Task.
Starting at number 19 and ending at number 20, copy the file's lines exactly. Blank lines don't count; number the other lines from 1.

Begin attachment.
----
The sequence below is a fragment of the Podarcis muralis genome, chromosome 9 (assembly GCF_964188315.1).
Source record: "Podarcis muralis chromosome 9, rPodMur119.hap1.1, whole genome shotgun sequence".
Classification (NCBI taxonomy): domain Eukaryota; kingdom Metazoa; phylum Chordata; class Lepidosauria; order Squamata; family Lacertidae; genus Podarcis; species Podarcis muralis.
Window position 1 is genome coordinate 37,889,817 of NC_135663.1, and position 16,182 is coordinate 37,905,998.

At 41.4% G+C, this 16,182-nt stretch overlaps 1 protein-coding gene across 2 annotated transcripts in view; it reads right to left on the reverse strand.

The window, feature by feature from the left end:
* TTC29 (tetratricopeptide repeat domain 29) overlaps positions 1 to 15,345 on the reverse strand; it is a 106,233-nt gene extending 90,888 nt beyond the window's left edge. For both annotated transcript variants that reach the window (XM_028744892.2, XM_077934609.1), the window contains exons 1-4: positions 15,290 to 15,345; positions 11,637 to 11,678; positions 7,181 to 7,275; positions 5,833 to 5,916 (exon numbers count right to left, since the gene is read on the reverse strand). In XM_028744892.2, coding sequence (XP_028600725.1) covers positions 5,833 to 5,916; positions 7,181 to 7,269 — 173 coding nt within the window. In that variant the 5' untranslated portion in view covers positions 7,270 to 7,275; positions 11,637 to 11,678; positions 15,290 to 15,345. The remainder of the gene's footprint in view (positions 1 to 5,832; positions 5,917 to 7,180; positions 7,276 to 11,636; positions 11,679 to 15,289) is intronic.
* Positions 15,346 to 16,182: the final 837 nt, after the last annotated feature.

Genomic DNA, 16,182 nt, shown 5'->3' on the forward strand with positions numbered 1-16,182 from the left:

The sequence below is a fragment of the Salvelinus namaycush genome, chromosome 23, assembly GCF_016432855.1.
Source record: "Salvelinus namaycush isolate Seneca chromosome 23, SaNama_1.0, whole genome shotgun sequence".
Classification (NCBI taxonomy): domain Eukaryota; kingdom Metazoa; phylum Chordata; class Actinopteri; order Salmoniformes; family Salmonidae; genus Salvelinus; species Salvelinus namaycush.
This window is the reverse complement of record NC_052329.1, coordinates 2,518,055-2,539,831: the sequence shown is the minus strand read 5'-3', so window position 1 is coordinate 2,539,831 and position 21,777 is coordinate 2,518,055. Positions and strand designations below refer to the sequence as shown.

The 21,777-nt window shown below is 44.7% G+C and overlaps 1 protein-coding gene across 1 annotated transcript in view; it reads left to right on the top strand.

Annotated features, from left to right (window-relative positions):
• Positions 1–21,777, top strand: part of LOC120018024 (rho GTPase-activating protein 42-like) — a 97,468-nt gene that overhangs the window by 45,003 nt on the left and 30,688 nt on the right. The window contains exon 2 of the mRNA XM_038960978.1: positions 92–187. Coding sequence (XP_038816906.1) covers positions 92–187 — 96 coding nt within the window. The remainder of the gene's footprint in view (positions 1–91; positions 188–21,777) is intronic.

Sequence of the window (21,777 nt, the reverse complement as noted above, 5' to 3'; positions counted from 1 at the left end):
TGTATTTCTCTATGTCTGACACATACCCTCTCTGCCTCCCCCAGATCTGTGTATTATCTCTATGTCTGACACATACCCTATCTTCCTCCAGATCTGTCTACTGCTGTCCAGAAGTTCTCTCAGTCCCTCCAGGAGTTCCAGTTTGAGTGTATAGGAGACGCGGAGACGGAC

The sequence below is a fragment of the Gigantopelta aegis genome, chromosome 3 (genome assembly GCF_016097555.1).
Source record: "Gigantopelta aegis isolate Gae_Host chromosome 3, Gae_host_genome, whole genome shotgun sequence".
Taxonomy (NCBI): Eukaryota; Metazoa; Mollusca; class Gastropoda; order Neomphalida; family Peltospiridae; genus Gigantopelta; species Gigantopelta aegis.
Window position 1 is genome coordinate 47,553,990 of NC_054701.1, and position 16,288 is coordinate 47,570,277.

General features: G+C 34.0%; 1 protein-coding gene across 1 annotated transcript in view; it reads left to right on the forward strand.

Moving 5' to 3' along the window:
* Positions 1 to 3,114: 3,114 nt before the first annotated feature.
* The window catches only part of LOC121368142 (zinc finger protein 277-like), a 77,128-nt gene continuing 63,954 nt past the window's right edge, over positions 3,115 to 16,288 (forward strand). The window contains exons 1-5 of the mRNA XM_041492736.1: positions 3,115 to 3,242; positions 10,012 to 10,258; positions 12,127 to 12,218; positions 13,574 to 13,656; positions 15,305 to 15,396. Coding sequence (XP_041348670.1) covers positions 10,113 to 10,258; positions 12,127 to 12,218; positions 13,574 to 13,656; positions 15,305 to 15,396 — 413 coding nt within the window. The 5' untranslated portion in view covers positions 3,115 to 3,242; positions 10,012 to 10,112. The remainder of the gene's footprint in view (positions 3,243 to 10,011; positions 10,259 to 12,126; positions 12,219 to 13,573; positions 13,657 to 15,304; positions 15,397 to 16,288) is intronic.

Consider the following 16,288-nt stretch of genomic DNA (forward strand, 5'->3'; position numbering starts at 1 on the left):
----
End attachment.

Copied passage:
The sequence below is a fragment of the Gigantopelta aegis genome, chromosome 3 (genome assembly GCF_016097555.1).
Source record: "Gigantopelta aegis isolate Gae_Host chromosome 3, Gae_host_genome, whole genome shotgun sequence".